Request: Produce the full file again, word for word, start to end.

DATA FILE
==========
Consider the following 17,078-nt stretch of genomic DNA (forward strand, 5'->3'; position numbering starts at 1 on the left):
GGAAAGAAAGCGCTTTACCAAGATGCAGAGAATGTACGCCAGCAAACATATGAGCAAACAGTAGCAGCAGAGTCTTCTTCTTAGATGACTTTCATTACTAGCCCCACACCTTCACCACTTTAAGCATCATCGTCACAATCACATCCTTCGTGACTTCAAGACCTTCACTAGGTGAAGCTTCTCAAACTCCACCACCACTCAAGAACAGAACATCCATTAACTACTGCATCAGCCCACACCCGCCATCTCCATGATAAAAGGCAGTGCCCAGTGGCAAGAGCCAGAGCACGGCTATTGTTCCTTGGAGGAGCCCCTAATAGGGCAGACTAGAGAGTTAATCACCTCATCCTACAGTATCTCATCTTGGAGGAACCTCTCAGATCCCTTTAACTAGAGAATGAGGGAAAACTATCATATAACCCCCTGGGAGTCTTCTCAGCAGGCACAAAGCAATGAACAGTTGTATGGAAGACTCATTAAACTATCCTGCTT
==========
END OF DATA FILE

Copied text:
Consider the following 17,078-nt stretch of genomic DNA (forward strand, 5'->3'; position numbering starts at 1 on the left):
GGAAAGAAAGCGCTTTACCAAGATGCAGAGAATGTACGCCAGCAAACATATGAGCAAACAGTAGCAGCAGAGTCTTCTTCTTAGATGACTTTCATTACTAGCCCCACACCTTCACCACTTTAAGCATCATCGTCACAATCACATCCTTCGTGACTTCAAGACCTTCACTAGGTGAAGCTTCTCAAACTCCACCACCACTCAAGAACAGAACATCCATTAACTACTGCATCAGCCCACACCCGCCATCTCCATGATAAAAGGCAGTGCCCAGTGGCAAGAGCCAGAGCACGGCTATTGTTCCTTGGAGGAGCCCCTAATAGGGCAGACTAGAGAGTTAATCACCTCATCCTACAGTATCTCATCTTGGAGGAACCTCTCAGATCCCTTTAACTAGAGAATGAGGGAAAACTATCATATAACCCCCTGGGAGTCTTCTCAGCAGGCACAAAGCAATGAACAGTTGTATGGAAGACTCATTAAACTATCCTGCTT